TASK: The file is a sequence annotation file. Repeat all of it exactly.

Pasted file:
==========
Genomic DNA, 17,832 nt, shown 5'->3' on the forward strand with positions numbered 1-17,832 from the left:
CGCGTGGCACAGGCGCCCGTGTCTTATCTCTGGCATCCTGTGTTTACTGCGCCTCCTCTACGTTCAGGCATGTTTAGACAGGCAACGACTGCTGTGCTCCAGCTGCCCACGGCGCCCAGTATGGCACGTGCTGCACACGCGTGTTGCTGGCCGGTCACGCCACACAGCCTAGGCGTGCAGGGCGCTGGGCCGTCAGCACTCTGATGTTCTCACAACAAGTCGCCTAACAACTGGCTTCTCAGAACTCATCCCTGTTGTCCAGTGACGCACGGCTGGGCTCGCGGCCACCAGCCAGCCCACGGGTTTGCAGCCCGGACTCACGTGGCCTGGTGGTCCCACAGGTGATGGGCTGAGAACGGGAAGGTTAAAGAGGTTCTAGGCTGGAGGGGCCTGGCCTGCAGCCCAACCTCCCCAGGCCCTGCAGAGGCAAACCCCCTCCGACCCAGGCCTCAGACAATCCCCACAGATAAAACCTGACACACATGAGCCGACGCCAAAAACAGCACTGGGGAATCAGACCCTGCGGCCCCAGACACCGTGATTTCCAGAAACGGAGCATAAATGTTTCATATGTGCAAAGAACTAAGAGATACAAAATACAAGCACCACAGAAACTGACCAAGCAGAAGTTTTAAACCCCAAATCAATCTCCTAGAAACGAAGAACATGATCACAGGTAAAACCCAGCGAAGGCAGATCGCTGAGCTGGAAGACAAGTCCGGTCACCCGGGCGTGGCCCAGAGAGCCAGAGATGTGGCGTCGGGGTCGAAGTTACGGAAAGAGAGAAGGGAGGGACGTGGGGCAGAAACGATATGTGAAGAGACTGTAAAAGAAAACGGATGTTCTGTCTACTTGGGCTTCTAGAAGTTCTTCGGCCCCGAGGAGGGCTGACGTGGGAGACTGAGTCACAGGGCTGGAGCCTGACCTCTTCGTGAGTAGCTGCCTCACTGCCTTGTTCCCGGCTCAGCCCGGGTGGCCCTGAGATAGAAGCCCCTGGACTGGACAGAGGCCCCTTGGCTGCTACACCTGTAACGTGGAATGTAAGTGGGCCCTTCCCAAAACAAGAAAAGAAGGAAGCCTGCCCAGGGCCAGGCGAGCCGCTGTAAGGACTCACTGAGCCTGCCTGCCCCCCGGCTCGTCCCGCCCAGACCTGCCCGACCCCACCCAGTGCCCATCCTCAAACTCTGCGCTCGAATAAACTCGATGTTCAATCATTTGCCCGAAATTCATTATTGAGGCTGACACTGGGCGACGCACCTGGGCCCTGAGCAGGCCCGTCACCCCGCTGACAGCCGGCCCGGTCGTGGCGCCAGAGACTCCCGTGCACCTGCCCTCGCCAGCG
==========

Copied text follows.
Genomic DNA, 17,832 nt, shown 5'->3' on the forward strand with positions numbered 1-17,832 from the left:
CGCGTGGCACAGGCGCCCGTGTCTTATCTCTGGCATCCTGTGTTTACTGCGCCTCCTCTACGTTCAGGCATGTTTAGACAGGCAACGACTGCTGTGCTCCAGCTGCCCACGGCGCCCAGTATGGCACGTGCTGCACACGCGTGTTGCTGGCCGGTCACGCCACACAGCCTAGGCGTGCAGGGCGCTGGGCCGTCAGCACTCTGATGTTCTCACAACAAGTCGCCTAACAACTGGCTTCTCAGAACTCATCCCTGTTGTCCAGTGACGCACGGCTGGGCTCGCGGCCACCAGCCAGCCCACGGGTTTGCAGCCCGGACTCACGTGGCCTGGTGGTCCCACAGGTGATGGGCTGAGAACGGGAAGGTTAAAGAGGTTCTAGGCTGGAGGGGCCTGGCCTGCAGCCCAACCTCCCCAGGCCCTGCAGAGGCAAACCCCCTCCGACCCAGGCCTCAGACAATCCCCACAGATAAAACCTGACACACATGAGCCGACGCCAAAAACAGCACTGGGGAATCAGACCCTGCGGCCCCAGACACCGTGATTTCCAGAAACGGAGCATAAATGTTTCATATGTGCAAAGAACTAAGAGATACAAAATACAAGCACCACAGAAACTGACCAAGCAGAAGTTTTAAACCCCAAATCAATCTCCTAGAAACGAAGAACATGATCACAGGTAAAACCCAGCGAAGGCAGATCGCTGAGCTGGAAGACAAGTCCGGTCACCCGGGCGTGGCCCAGAGAGCCAGAGATGTGGCGTCGGGGTCGAAGTTACGGAAAGAGAGAAGGGAGGGACGTGGGGCAGAAACGATATGTGAAGAGACTGTAAAAGAAAACGGATGTTCTGTCTACTTGGGCTTCTAGAAGTTCTTCGGCCCCGAGGAGGGCTGACGTGGGAGACTGAGTCACAGGGCTGGAGCCTGACCTCTTCGTGAGTAGCTGCCTCACTGCCTTGTTCCCGGCTCAGCCCGGGTGGCCCTGAGATAGAAGCCCCTGGACTGGACAGAGGCCCCTTGGCTGCTACACCTGTAACGTGGAATGTAAGTGGGCCCTTCCCAAAACAAGAAAAGAAGGAAGCCTGCCCAGGGCCAGGCGAGCCGCTGTAAGGACTCACTGAGCCTGCCTGCCCCCCGGCTCGTCCCGCCCAGACCTGCCCGACCCCACCCAGTGCCCATCCTCAAACTCTGCGCTCGAATAAACTCGATGTTCAATCATTTGCCCGAAATTCATTATTGAGGCTGACACTGGGCGACGCACCTGGGCCCTGAGCAGGCCCGTCACCCCGCTGACAGCCGGCCCGGTCGTGGCGCCAGAGACTCCCGTGCACCTGCCCTCGCCAGCG